Knowledge valorisation puts research results to work for a greener, fairer society
We look at some successful approaches used to bring top quality research from the lab into business, society and our homes. © tadamichi, Shutterstock
While knowledge itself is good, it’s even better when it’s applied to help solve the big challenges facing our societies. Many components must come together to ensure research has a lasting impact on society.
Science overflows with questions, but also brims with answers. For example, decades of meticulous research enabled multiple vaccines to be rolled out at an unprecedented pace during the Covid-19 pandemic.
Science also provided evidence as to which public behaviours and practical measures reduce the spread of the virus – such as good ventilation and and the design and use of face coverings to help reduce contagion factors.
In 2020, research and development spending in EU countries was €311 billion. Knowledge generated in Europe should benefit the people of Europe and beyond. While it is the job of scientists to generate such knowledge, others can assist in taking it out into society, notes Christophe Haunold, head of knowledge and technology transfer at the University of Luxembourg.
It is a question of how we use that knowledge. ‘This is valorisation,’ said Haunold.
Knowledge valorisation is defined as the process of creating value from knowledge by linking different areas and sectors. It transforms data and research results into sustainable products and solutions that benefit society. It improves economic prosperity, environmental benefits, social progress and policy making.
‘We want research results to create impact for society,’ said Jurgen Joossens, Head of the Valorisation Office (TTO) at the University of Antwerp in Belgium. His university focuses on valorisation in three areas: infectious diseases and environmental health, smart city and sustainable chemistry and materials.
The office has established links to the port of Antwerp, an important petrochemical site in Europe. Rather than researchers deciding how their results can be used by industry (a push approach), the Antwerp unit focuses also on what society wants – the so-called ‘flip approach’.
For example, in 2016, Professor Maarten Weyn developed a telemetric badge that could locate a person in a chemical plant and alert controllers if they fell or had an accident. But industry and unions foresaw privacy problems in tracking employees in this way.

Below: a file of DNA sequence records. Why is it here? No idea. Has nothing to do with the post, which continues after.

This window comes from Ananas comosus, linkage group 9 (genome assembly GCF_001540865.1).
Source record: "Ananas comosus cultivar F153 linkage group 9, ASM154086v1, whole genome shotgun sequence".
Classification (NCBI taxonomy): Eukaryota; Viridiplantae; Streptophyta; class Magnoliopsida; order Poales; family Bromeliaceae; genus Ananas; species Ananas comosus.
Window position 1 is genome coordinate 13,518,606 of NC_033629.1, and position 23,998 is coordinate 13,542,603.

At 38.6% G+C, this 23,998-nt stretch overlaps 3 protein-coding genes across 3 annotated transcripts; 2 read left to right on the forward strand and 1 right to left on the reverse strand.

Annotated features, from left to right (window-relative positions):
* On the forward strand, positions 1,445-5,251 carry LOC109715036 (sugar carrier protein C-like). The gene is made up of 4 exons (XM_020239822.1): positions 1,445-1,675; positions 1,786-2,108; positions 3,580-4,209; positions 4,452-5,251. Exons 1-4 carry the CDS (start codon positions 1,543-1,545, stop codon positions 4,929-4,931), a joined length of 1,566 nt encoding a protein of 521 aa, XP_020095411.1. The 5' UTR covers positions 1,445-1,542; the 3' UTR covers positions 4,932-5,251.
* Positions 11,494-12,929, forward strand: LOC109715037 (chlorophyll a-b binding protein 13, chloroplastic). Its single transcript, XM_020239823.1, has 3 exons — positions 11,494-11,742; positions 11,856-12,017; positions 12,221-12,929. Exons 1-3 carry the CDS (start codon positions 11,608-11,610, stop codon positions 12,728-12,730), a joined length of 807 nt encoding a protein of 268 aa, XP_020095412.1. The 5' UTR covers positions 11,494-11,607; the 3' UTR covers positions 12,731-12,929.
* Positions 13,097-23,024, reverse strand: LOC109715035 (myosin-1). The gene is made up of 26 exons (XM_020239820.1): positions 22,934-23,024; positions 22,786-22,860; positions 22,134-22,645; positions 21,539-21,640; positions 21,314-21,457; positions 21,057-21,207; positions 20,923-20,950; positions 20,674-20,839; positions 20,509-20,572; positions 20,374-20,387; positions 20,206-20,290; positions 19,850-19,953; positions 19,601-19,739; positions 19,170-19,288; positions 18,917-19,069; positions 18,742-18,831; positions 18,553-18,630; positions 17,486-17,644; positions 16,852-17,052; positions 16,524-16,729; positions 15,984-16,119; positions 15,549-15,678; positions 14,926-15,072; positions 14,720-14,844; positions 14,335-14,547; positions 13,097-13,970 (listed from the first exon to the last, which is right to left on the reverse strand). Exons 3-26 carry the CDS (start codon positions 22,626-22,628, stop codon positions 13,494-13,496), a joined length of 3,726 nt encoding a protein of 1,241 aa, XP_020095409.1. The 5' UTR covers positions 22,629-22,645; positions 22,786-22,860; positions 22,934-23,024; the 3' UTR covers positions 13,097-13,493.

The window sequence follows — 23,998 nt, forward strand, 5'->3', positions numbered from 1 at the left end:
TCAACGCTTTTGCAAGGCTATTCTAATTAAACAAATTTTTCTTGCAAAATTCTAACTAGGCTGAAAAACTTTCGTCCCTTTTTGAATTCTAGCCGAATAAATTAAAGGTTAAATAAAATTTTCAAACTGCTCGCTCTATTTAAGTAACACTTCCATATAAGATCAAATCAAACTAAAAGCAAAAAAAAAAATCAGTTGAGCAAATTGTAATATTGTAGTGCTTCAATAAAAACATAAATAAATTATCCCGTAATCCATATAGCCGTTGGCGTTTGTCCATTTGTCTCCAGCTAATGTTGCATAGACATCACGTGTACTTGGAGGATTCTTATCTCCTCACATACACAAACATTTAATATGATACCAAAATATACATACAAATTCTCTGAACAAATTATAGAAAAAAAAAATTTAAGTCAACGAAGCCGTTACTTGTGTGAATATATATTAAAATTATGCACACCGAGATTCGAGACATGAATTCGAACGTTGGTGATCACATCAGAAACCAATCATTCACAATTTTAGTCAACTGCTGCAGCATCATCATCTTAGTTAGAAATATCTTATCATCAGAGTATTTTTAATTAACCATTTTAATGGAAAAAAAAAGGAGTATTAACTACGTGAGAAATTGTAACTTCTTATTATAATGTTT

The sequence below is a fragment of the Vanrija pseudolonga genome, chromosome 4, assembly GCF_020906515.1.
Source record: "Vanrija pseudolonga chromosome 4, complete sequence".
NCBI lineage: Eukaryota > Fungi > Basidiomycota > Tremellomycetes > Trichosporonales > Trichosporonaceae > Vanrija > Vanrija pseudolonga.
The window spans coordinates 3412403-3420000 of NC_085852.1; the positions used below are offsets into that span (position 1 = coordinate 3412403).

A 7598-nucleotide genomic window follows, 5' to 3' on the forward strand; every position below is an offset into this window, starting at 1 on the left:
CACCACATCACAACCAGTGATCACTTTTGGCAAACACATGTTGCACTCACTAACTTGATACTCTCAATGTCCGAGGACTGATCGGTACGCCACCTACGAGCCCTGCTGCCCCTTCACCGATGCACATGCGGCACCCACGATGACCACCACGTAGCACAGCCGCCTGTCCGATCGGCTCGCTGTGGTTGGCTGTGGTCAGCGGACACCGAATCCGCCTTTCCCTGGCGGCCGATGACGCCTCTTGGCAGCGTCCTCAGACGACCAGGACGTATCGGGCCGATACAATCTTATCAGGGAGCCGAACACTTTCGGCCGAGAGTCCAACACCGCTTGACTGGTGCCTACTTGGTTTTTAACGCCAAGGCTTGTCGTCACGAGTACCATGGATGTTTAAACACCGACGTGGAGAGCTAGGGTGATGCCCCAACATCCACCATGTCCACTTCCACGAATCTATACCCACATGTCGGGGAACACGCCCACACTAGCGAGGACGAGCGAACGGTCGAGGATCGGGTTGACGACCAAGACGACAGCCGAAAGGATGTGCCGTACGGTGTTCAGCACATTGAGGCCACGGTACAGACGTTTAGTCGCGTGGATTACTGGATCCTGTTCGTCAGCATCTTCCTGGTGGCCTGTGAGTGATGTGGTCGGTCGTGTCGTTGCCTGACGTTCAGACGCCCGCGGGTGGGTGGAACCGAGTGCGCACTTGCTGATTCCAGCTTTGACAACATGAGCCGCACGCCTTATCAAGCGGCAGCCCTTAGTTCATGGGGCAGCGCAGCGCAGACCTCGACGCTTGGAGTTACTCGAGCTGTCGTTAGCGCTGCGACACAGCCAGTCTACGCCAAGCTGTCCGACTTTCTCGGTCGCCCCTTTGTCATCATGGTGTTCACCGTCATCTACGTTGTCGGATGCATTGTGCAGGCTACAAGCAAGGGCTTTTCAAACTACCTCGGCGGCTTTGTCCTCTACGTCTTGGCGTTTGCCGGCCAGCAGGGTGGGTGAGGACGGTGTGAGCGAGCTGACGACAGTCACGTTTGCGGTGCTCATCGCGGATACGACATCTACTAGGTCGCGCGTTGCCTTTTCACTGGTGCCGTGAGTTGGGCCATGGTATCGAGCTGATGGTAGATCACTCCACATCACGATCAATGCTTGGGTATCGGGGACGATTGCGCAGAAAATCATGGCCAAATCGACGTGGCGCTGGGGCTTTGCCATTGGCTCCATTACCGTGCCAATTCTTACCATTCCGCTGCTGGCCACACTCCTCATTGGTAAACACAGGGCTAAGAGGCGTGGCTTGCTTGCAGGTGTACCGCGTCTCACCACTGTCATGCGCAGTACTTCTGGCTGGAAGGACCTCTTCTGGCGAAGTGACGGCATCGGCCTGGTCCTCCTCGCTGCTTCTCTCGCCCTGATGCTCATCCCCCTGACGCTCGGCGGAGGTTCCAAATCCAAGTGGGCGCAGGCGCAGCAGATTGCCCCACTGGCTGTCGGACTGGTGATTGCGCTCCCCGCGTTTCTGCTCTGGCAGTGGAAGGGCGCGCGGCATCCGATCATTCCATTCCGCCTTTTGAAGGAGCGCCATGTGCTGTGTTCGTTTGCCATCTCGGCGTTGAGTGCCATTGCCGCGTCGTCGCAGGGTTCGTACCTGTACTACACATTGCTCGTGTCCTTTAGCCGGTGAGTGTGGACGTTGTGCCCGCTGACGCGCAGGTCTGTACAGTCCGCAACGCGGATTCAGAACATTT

Following a round of consultations with the chemical industry in Antwerp, Weyn redesigned the badge into a sensor that measures position, temperature and vibrations from valves within chemical plants.
A company – Aloxy – has taken the professor’s technology forward and issuing it in site trials in Europe, the US and the Middle East. ‘Because he was open and listening to their needs, he was able to reform the technology and solve a problem he wasn’t aware of,’ says Joossens.
EU Valorisation Week
Co-organised by the EU Member States and the European Commission, the EU Knowledge Valorisation Week will run from 29 March to 1 April, 2022. It will bring together and share expertise amongst experts and stakeholders from all over Europe. It will showcase best examples of policies and tools that improve investments, capacities and skills for rapid progress in the uptake of research-based solutions. Stakeholders have helped shape the programme by sharing their best practices.
Haunold will moderate a session that looks at how to fund inventions and business ideas during the proof-of-concept phase. This is after the research phase, but before something has been demonstrated to a level where a company is willing to get involved.
Transforming basic scientific discoveries into a product or service is frequently a major sticking point. Because scientists usually don’t have the skills or time to devote to this piece, as they are busy doing what they are best at – research.
‘What we expect from scientists is to be very good scientists,’ said Haunold. ‘But there can be a wide range of skills that they don’t have but which we can assist them with.’
This is when entrepreneurs and scientists can lean on the knowledge contained in the technology transfer offices (TTOs). These offices support the commercialisation of research work. Technology transfer offices help researchers communicate about their projects, file patents and assist in negotiations over technology transfer and the use of intellectual property.
Creating a new company to exploit an idea is not always feasible. Sometimes academic organisations will partner with commercial and public partners. The TTOs can help to arrange licensing for a discovery to existing companies. This can generate revenue from new products or services.
‘If a researcher interacts with a company, they will not have to carry all the burden of negotiating with parts of that company, such as legal or intellectual property issues,’ said Haunold.
A success story from Luxembourg involves Dr Tahereh Pazouki, who created a mathematics educational tool for children when she was a PhD student. She was targeting a diverse linguistic community, one with several languages in daily use.